This is a terrific resource. We recommend you bookmark it to return often.

The 60+ Symbols of Astronomy & Physics

January 28th, 2020

 

It’s Tuesday, January 28, 2020, and time for Science at ClickSchooling!

 

Recommended Website:

Sixty Symbols

(www.sixtysymbols.com/index.html)

Age Range: 6-18 (Grades 1-12, with parental supervision)

 

This fantastic website offers FREE videos about physics and astronomy featuring experts from The University of Nottingham, who explain the strange letters and squiggles (many more than 60 of them) used by scientists.

As explained at the website, “Sixty Symbols is a collection of videos by experts from The University of Nottingham. It’s worth noting many symbols have multiple uses across scientific disciplines and we sometimes tackle them from an unexpected viewpoint.” Here’s some of what you’ll see: 

  • Click on “E” for energy and see an Einstein doll on a swing as a demonstration of potential and kinetic energy.
  • Click on the symbol for the planet Venus (looks like a hand mirror) and learn all about it. You’ll also learn the history of the symbol and its use as the universal symbol for women.
  • What has a symbol of a cat got to do with physics? Visit the site, click on the cat and find out!

When you get to the site you’ll see the table of Sixty Symbols (and then some). Click on any one and a new page opens where a video launches that explains it. They are wonderfully engaging and educating.

American Museum of Natural History’s “Ology”

March 5th, 2019

 

It’s Tuesday, March 5, 2019, and time for Science at ClickSchooling!

 

Recommended Website:

AMNH: Ology

(www.amnh.org/explore/ology)

Age Range: All (All grades; children with parental supervision)

 

The suffix “ology” refers to the study or a particular field or academic discipline. At this website sponsored by the American Museum of Natural History you can explore archaeology, marine biology, paleontology, and other fields of science such as genetics, astronomy, biodiversity, earth science, physics and more!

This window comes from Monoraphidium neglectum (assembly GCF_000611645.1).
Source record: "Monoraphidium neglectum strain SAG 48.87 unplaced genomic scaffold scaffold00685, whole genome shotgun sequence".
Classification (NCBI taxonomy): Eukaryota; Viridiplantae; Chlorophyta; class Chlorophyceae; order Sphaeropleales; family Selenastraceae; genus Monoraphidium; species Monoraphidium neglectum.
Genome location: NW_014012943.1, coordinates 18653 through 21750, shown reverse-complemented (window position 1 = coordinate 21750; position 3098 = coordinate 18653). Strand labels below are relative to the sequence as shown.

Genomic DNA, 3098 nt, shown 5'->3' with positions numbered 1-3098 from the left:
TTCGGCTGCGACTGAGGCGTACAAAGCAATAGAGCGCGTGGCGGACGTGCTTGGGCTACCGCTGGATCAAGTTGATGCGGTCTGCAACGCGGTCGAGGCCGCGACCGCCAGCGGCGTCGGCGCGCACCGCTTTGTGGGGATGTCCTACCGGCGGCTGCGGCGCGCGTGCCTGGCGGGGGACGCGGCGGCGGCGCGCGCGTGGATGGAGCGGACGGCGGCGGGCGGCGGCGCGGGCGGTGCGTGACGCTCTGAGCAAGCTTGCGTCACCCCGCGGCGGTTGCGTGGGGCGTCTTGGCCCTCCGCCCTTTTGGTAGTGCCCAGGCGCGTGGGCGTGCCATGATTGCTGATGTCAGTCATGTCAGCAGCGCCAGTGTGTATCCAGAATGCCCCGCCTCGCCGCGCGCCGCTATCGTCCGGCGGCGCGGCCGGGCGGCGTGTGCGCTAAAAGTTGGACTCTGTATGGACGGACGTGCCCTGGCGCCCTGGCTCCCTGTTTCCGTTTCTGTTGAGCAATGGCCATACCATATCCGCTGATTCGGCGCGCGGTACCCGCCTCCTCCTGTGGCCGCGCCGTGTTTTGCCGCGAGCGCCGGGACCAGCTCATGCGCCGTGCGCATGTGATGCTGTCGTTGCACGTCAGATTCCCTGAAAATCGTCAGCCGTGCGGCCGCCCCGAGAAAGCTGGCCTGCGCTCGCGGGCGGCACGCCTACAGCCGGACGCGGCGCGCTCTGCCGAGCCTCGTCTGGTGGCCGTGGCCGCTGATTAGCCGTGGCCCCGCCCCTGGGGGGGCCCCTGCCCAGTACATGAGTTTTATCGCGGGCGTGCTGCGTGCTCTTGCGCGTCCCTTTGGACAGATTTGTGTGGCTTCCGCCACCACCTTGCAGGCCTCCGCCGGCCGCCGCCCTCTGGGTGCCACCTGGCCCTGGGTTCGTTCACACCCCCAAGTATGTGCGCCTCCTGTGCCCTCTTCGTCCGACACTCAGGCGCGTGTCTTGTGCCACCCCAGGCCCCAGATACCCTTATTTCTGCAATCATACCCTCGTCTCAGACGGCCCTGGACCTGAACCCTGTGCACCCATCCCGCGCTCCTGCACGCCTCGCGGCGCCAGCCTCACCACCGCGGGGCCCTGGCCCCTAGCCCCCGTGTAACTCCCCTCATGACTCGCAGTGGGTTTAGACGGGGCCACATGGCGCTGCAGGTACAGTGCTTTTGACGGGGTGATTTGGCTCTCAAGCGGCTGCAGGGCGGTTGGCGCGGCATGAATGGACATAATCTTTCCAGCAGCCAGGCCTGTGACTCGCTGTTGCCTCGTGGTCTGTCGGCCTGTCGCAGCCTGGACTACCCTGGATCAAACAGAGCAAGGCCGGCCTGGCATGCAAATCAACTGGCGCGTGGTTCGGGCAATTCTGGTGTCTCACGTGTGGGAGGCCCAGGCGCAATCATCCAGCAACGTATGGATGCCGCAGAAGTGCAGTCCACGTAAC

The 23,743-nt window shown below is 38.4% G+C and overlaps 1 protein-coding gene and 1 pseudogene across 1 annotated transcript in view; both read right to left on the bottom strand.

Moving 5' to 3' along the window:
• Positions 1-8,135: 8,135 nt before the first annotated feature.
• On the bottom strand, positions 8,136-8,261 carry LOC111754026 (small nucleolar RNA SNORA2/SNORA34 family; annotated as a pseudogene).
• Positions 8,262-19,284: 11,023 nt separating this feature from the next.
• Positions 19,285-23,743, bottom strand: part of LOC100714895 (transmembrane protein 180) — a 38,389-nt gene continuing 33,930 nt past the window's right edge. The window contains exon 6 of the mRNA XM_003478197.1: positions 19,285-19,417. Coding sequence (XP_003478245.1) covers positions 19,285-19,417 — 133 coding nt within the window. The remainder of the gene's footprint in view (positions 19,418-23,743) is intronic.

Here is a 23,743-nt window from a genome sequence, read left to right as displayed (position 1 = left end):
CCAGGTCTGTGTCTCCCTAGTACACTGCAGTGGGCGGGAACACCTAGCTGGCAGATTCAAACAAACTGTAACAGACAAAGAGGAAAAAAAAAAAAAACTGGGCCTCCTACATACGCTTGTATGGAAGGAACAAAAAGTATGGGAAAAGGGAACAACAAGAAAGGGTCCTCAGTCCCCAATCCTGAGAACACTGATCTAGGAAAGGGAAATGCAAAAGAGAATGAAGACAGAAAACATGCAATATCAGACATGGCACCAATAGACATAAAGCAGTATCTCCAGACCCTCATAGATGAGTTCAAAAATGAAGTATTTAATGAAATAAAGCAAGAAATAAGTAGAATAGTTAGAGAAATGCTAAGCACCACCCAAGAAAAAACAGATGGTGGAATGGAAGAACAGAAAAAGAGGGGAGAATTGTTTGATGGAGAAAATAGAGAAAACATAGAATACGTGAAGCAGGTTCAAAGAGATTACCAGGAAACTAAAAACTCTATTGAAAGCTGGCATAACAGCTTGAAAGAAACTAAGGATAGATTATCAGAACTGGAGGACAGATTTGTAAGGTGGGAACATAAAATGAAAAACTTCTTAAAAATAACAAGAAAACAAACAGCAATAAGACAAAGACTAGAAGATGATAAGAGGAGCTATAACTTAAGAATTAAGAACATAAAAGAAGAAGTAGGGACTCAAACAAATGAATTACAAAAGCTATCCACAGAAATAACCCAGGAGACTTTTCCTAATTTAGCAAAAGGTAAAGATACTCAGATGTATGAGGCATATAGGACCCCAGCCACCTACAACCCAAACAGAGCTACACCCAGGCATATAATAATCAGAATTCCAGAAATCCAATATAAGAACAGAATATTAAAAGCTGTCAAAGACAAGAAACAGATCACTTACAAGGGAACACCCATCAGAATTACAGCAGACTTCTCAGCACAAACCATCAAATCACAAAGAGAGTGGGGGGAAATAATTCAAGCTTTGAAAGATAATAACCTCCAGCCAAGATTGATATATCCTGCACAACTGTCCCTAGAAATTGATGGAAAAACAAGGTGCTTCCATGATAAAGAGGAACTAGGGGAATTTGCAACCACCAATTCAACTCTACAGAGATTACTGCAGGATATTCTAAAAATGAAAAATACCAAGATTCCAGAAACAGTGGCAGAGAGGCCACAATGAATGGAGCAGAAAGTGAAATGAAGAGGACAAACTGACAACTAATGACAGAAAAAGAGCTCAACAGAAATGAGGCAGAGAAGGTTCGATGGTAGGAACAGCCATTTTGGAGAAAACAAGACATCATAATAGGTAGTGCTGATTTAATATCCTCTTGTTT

When you get to the site, you may be overwhelmed with all of the fun choices. Explore some of the following fields of science: 

  • Archaeology – See if you can find the lost Spanish mission.
  • Astronomy – Go on a solar system scavenger hunt.
  • Biodiversity – Play a game to learn about the plants and animals in an African rain forest.
  • Earth – Grow rock candy and meet some geologists.
  • Genetics – Become a DNA detective or take a mystery photo challenge.
  • Marine Biology – Journey to deep sea vents.
  • Paleontology – Meet T. Rex and the strange members of his family tree.
  • Physics – Learn more about Albert Einstein.
  • Water – Solve story puzzles to find out how things live in the Arctic.

And more!

You can also explore by activity: games, stories, hands-on activities and videos. There are many engaging educational games and activities on this site to bring out the “Ologist” in you!

And back on the home page, the “Find Stuff to See and Do” link will bring you to the list of programs found at the museum.

Calendars through the Ages

January 10th, 2019

 

It’s Thursday, January 10, 2019, and time for Social Sciences at ClickSchooling!

 

Recommended Website:

Calendars through the Ages

(www.webexhibits.org/calendars/index.html)

Age Range: 10-18 (Grades 5-12, with parental supervision)